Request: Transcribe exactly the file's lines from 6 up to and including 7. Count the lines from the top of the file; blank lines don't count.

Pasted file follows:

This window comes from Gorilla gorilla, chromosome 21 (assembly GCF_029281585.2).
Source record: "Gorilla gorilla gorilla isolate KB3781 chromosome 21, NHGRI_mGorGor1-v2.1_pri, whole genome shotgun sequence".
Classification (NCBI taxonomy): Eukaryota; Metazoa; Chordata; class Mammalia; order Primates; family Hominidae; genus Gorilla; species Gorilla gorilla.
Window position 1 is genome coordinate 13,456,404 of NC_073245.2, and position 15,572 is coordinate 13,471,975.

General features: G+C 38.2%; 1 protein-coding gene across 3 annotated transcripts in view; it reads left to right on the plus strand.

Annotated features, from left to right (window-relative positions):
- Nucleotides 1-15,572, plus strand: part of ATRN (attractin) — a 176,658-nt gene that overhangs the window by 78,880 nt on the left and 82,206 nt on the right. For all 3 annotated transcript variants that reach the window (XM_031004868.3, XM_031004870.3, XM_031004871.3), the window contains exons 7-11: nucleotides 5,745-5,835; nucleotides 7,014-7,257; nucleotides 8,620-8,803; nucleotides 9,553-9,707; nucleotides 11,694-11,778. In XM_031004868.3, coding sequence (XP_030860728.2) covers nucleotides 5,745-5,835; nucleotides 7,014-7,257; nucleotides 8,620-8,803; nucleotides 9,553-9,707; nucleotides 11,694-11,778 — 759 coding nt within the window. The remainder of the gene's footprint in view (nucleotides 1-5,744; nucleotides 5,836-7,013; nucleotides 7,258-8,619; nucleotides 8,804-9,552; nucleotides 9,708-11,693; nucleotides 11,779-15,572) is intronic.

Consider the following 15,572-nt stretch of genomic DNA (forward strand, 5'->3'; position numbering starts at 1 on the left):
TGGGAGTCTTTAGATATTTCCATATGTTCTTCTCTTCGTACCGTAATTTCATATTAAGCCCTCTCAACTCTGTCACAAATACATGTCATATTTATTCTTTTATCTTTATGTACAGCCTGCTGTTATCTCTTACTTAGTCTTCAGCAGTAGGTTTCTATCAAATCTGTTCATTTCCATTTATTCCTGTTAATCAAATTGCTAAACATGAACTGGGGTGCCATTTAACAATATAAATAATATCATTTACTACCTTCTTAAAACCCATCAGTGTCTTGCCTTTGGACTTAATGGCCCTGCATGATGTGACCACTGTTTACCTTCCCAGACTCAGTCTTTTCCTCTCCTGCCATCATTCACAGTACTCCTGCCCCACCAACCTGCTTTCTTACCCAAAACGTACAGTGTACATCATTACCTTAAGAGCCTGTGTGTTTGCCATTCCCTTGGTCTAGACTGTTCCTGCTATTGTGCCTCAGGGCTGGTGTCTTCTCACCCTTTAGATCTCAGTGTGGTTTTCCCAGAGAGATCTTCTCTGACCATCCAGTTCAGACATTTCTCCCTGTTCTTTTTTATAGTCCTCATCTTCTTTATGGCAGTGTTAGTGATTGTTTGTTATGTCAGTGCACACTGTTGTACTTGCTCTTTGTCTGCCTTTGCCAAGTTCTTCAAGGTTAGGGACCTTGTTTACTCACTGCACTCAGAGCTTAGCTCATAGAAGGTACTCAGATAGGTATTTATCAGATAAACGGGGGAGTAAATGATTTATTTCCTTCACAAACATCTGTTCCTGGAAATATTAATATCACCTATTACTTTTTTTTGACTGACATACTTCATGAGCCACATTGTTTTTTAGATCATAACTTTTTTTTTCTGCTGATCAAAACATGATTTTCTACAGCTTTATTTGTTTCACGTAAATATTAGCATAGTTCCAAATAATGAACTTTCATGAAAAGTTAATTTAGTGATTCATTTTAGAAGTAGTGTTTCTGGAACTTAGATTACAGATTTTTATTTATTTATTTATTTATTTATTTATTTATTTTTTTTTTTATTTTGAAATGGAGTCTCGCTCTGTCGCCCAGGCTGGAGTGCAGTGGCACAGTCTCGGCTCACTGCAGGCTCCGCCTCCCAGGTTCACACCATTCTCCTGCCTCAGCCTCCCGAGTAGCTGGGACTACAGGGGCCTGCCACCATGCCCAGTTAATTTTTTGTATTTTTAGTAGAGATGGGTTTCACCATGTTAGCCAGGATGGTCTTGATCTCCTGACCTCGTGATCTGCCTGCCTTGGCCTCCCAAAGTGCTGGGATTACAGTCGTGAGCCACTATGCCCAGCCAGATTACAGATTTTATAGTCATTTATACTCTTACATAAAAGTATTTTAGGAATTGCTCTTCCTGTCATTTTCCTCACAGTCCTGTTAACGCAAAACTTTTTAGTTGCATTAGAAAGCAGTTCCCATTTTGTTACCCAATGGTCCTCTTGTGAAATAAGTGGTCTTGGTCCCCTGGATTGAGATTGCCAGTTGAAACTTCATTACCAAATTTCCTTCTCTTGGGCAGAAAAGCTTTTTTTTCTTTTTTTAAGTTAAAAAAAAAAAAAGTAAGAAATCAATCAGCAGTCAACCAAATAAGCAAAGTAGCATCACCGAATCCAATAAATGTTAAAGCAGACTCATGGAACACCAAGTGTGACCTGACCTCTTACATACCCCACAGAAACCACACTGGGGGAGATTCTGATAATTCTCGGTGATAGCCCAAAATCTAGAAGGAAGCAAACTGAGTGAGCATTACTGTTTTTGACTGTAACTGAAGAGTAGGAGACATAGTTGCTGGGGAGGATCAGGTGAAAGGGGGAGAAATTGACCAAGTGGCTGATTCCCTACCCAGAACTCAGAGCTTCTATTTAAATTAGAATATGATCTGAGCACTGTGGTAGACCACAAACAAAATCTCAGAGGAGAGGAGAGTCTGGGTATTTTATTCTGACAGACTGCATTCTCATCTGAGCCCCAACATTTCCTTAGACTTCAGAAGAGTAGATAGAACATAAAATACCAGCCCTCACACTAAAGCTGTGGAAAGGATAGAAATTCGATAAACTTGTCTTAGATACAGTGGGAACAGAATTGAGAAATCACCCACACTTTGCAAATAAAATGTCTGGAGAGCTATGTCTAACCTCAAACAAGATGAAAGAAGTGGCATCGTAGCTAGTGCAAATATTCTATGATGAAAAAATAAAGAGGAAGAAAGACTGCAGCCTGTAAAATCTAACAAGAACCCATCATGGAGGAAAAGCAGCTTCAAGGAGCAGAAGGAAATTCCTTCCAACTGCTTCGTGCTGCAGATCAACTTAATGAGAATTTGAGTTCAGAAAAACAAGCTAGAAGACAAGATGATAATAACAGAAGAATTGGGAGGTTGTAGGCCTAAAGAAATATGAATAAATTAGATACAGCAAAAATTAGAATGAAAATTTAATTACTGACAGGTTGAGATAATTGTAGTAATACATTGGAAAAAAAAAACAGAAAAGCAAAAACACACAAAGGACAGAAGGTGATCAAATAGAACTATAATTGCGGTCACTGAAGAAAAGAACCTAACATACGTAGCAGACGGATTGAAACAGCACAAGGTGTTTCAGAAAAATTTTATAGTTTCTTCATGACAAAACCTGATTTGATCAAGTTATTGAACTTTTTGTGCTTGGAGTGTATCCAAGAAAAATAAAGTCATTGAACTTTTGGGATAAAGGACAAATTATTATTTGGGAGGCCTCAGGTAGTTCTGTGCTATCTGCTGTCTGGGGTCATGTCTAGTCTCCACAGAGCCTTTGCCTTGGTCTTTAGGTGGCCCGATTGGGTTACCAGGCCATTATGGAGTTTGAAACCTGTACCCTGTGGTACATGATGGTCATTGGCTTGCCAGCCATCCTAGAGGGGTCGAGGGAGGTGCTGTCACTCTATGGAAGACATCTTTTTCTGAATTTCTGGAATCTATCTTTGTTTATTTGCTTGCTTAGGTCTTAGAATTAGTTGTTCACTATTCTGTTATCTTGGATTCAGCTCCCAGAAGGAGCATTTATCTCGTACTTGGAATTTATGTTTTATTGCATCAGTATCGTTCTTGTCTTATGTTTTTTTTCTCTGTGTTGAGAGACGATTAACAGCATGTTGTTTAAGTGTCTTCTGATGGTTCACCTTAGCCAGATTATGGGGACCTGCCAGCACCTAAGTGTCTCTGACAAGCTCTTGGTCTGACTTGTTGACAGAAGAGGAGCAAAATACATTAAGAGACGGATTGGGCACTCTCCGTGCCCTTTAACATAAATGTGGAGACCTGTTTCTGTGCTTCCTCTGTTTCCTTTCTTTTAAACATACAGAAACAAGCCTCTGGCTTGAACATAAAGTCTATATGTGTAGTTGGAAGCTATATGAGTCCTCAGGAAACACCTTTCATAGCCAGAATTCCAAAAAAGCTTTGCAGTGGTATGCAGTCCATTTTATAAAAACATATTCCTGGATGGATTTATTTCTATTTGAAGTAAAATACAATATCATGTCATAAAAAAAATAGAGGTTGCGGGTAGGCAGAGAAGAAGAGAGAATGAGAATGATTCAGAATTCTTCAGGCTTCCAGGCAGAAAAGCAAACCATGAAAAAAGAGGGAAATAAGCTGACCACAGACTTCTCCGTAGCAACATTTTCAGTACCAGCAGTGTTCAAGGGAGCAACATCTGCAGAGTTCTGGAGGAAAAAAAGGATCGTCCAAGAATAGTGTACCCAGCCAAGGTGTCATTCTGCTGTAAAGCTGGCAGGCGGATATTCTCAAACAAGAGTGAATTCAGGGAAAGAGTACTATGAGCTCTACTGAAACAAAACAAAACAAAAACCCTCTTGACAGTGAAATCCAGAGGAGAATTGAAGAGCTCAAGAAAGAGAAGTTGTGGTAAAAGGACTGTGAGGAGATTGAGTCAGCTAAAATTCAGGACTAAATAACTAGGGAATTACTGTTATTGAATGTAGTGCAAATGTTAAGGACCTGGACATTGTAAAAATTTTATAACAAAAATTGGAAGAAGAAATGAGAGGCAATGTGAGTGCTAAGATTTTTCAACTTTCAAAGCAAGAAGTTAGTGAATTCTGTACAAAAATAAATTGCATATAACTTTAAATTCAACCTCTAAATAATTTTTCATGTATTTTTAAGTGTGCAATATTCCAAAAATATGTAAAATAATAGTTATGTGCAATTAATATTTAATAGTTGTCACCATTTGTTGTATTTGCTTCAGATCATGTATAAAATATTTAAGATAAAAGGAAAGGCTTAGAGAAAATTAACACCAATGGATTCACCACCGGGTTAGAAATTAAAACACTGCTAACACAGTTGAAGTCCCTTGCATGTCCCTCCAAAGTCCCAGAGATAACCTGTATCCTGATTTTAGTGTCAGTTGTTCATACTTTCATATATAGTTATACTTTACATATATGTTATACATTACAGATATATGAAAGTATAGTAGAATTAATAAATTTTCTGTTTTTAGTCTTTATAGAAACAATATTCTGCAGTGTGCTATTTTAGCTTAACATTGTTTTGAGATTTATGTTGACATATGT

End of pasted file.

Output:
Annotated features, from left to right (window-relative positions):
- Nucleotides 1-15,572, plus strand: part of ATRN (attractin) — a 176,658-nt gene that overhangs the window by 78,880 nt on the left and 82,206 nt on the right. For all 3 annotated transcript variants that reach the window (XM_031004868.3, XM_031004870.3, XM_031004871.3), the window contains exons 7-11: nucleotides 5,745-5,835; nucleotides 7,014-7,257; nucleotides 8,620-8,803; nucleotides 9,553-9,707; nucleotides 11,694-11,778. In XM_031004868.3, coding sequence (XP_030860728.2) covers nucleotides 5,745-5,835; nucleotides 7,014-7,257; nucleotides 8,620-8,803; nucleotides 9,553-9,707; nucleotides 11,694-11,778 — 759 coding nt within the window. The remainder of the gene's footprint in view (nucleotides 1-5,744; nucleotides 5,836-7,013; nucleotides 7,258-8,619; nucleotides 8,804-9,552; nucleotides 9,708-11,693; nucleotides 11,779-15,572) is intronic.